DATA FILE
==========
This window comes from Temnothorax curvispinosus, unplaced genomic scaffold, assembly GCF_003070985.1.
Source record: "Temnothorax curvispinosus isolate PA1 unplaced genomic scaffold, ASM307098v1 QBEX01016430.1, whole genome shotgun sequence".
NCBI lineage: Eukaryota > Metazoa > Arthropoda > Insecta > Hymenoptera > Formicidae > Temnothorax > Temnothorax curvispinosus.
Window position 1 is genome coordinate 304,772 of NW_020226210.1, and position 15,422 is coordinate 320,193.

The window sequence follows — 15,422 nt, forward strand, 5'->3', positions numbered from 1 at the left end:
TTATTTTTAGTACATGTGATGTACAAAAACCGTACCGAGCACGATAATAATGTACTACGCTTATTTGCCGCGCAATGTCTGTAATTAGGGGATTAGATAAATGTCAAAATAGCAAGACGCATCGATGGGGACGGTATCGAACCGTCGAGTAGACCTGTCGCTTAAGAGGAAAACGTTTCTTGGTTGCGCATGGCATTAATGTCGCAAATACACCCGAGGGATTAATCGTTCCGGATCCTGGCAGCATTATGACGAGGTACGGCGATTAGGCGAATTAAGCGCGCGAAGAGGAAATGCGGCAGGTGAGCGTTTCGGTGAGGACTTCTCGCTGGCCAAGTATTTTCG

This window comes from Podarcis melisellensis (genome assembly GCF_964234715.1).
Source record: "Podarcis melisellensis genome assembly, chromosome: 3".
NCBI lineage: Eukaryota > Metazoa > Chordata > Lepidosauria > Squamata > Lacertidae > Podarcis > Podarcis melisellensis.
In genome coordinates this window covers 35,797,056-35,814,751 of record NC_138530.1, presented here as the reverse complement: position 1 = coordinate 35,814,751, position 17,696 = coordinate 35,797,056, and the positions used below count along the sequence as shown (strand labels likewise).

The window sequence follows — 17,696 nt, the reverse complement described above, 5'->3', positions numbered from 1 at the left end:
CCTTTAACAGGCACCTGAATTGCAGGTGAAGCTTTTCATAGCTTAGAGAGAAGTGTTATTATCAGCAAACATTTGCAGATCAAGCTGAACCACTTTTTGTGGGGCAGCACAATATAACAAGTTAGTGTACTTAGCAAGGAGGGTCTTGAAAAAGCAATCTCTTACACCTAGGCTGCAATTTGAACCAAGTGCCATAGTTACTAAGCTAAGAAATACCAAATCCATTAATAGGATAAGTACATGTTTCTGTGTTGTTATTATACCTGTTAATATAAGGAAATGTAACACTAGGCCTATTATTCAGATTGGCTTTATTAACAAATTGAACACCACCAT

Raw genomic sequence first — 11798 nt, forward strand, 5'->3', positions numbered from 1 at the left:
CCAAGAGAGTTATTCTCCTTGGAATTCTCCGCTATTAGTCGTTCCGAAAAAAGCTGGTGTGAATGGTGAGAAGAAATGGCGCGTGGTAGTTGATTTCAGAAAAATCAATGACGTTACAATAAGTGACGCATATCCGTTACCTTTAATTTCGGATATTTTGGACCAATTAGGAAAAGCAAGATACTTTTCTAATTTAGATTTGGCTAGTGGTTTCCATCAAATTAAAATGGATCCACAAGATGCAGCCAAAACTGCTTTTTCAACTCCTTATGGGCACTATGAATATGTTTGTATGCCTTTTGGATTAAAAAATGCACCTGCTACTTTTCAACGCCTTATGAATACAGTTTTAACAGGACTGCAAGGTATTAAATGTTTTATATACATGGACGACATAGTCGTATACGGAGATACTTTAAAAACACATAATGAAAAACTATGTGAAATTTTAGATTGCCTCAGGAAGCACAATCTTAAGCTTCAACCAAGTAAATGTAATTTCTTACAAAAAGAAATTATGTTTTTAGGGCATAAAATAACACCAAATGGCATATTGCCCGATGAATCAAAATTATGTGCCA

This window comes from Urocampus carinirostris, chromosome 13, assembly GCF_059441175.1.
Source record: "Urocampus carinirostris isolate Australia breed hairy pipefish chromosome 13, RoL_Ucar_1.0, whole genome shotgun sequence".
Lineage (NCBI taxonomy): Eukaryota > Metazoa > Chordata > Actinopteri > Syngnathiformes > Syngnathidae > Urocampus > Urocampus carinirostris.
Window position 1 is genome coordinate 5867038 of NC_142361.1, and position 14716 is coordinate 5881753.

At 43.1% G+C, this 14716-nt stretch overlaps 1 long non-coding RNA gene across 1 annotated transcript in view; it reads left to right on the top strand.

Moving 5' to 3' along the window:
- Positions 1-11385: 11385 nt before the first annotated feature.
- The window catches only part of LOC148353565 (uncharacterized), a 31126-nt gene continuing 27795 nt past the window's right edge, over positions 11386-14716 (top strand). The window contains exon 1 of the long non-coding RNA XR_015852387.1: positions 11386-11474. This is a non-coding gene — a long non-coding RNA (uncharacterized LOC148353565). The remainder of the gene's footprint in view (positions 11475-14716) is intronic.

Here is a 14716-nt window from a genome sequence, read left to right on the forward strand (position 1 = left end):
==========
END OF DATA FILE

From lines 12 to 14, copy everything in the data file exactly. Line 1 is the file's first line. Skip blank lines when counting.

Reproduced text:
CCTTTAACAGGCACCTGAATTGCAGGTGAAGCTTTTCATAGCTTAGAGAGAAGTGTTATTATCAGCAAACATTTGCAGATCAAGCTGAACCACTTTTTGTGGGGCAGCACAATATAACAAGTTAGTGTACTTAGCAAGGAGGGTCTTGAAAAAGCAATCTCTTACACCTAGGCTGCAATTTGAACCAAGTGCCATAGTTACTAAGCTAAGAAATACCAAATCCATTAATAGGATAAGTACATGTTTCTGTGTTGTTATTATACCTGTTAATATAAGGAAATGTAACACTAGGCCTATTATTCAGATTGGCTTTATTAACAAATTGAACACCACCAT

Raw genomic sequence first — 11798 nt, forward strand, 5'->3', positions numbered from 1 at the left:
CCAAGAGAGTTATTCTCCTTGGAATTCTCCGCTATTAGTCGTTCCGAAAAAAGCTGGTGTGAATGGTGAGAAGAAATGGCGCGTGGTAGTTGATTTCAGAAAAATCAATGACGTTACAATAAGTGACGCATATCCGTTACCTTTAATTTCGGATATTTTGGACCAATTAGGAAAAGCAAGATACTTTTCTAATTTAGATTTGGCTAGTGGTTTCCATCAAATTAAAATGGATCCACAAGATGCAGCCAAAACTGCTTTTTCAACTCCTTATGGGCACTATGAATATGTTTGTATGCCTTTTGGATTAAAAAATGCACCTGCTACTTTTCAACGCCTTATGAATACAGTTTTAACAGGACTGCAAGGTATTAAATGTTTTATATACATGGACGACATAGTCGTATACGGAGATACTTTAAAAACACATAATGAAAAACTATGTGAAATTTTAGATTGCCTCAGGAAGCACAATCTTAAGCTTCAACCAAGTAAATGTAATTTCTTACAAAAAGAAATTATGTTTTTAGGGCATAAAATAACACCAAATGGCATATTGCCCGATGAATCAAAATTATGTGCCA